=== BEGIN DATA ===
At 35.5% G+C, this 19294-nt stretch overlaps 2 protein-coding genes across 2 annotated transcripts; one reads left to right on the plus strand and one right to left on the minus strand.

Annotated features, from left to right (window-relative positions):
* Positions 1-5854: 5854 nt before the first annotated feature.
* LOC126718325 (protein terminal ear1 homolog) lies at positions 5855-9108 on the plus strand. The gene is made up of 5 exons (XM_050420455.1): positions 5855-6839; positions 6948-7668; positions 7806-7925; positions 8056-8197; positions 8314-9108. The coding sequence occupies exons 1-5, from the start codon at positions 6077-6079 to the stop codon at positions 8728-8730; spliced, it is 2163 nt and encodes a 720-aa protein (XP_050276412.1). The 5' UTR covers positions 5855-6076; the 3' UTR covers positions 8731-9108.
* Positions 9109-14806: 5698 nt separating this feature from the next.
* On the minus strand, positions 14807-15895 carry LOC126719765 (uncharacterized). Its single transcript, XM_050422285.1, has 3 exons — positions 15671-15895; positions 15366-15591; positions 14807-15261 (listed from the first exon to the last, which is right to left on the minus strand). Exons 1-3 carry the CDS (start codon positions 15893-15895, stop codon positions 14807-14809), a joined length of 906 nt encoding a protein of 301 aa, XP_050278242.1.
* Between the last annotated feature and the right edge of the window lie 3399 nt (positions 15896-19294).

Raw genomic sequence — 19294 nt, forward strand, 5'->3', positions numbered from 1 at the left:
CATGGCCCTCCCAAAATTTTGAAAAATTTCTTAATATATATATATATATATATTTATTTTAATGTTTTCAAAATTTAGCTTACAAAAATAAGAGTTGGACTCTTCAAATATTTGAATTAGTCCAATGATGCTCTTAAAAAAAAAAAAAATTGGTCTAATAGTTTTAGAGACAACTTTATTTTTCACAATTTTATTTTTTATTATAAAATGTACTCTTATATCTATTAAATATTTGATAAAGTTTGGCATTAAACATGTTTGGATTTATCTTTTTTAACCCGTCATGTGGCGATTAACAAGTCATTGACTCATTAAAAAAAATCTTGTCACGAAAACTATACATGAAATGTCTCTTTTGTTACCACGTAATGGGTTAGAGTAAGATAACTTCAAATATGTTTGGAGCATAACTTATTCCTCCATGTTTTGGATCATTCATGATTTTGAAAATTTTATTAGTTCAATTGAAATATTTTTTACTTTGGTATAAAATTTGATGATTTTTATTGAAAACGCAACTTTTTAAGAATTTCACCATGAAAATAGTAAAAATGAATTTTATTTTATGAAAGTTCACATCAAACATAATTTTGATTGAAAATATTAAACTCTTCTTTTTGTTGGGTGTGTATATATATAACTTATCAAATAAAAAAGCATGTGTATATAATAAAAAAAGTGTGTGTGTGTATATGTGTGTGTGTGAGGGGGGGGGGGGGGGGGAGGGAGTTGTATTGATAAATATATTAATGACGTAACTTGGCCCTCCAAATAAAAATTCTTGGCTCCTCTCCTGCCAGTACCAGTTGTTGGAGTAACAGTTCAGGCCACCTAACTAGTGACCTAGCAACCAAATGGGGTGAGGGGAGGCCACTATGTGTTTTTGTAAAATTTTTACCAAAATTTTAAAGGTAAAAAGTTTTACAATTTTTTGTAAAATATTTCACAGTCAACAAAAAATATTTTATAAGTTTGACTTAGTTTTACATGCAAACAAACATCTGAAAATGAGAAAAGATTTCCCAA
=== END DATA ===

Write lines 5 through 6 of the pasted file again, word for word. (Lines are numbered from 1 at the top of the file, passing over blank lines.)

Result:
* Positions 9109-14806: 5698 nt separating this feature from the next.
* On the minus strand, positions 14807-15895 carry LOC126719765 (uncharacterized). Its single transcript, XM_050422285.1, has 3 exons — positions 15671-15895; positions 15366-15591; positions 14807-15261 (listed from the first exon to the last, which is right to left on the minus strand). Exons 1-3 carry the CDS (start codon positions 15893-15895, stop codon positions 14807-14809), a joined length of 906 nt encoding a protein of 301 aa, XP_050278242.1.